Before And After Photos
This is a 32 year old mother of two, 5’2″ and 160 pounds, who was interested in a “mommy makeover.” She is seen in these photographic comparisons after a liposuction procedure of her abdomen, flanks, upper medial thighs, hips and the areas beneath her buttock crease. I also performed a “floating abdominoplasty” at the same time. She is seen here about a year after her procedure. Her weight is now 145 pounds. I suctioned 5550cc of total fat and fluid, 4700cc of which was fat alone.
There is a tremendous difference. Her abdomen is flatter than it was before, she has lost a fair amount of weight, and she no longer looks like she is carrying too much weight.
- I asked her to lose some weight before surgery because she will get a much better result if she loses the fat before her procedure. This will make her liposuction easier and safer, and her intra-abdominal fat (also called visceral fat) will be a lot less which will allow me to tighten her loose fascia much better (her abdomen will be much flatter). The issue of weight is often present in plastic surgery patients. I will tell you if I believe you need to lose any weight because your outcome will be better and you will live a healthier life.
- A “floating abdominoplasty” means it is essentially a full abdominoplasty, but there is no incision or scar around the belly button. This is best for those patients who have a high belly button in general and who have very good skin. The fascial layer of the abdomen is tightened and skin is removed on the lower part of the abdomen like a full tuck, but not as much skin is removed. It’s not quite as “tight” from a skin perspective compared to a full tuck. The main goal is to keep your scar really low on the abdomen and to avoid a scar around the belly button which can be seen in a two piece bathing suit.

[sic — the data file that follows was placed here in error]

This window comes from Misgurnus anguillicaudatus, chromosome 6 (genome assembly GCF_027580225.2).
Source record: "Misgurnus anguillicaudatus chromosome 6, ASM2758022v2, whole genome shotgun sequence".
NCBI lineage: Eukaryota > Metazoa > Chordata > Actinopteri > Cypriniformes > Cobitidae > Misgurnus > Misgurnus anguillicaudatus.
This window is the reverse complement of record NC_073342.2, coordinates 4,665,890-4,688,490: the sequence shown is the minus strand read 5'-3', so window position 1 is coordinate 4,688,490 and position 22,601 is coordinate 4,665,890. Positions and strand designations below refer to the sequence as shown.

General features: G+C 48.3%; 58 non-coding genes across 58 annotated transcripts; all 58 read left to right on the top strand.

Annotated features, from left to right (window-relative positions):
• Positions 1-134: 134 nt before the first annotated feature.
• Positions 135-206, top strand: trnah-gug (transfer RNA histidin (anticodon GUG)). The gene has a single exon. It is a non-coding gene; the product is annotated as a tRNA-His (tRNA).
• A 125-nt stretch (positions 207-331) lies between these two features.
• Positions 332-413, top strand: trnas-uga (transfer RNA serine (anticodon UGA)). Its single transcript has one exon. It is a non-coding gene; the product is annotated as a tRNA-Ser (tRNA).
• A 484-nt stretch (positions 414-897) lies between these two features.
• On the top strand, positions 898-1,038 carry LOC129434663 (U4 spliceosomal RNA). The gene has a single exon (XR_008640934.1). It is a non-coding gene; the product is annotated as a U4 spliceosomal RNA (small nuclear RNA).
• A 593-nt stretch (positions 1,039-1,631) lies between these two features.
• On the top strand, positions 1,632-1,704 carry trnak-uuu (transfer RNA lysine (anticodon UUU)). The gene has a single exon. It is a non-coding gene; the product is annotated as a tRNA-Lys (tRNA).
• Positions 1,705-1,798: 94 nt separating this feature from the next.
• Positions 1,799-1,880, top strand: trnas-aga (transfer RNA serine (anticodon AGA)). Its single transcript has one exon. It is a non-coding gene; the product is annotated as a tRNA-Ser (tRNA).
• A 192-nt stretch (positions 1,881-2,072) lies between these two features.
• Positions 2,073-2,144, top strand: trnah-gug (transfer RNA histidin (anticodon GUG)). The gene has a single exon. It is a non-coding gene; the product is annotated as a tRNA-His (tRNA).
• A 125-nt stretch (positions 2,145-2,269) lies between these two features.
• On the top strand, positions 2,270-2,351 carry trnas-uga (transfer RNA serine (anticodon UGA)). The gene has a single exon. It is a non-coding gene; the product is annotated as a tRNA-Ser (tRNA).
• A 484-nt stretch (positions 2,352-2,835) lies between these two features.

- Combining liposuction procedures and a tuck is probably more standard fare than it was years ago. Your surgeon still must be prudent in how much liposuction is performed when doing a tuck at the same time.
- Performing a tuck and liposuction in a morbidly obese patient is dangerous as the risk for wound complications, pulmonary embolism, infection and even death is a distinct possibility. Don’t go there.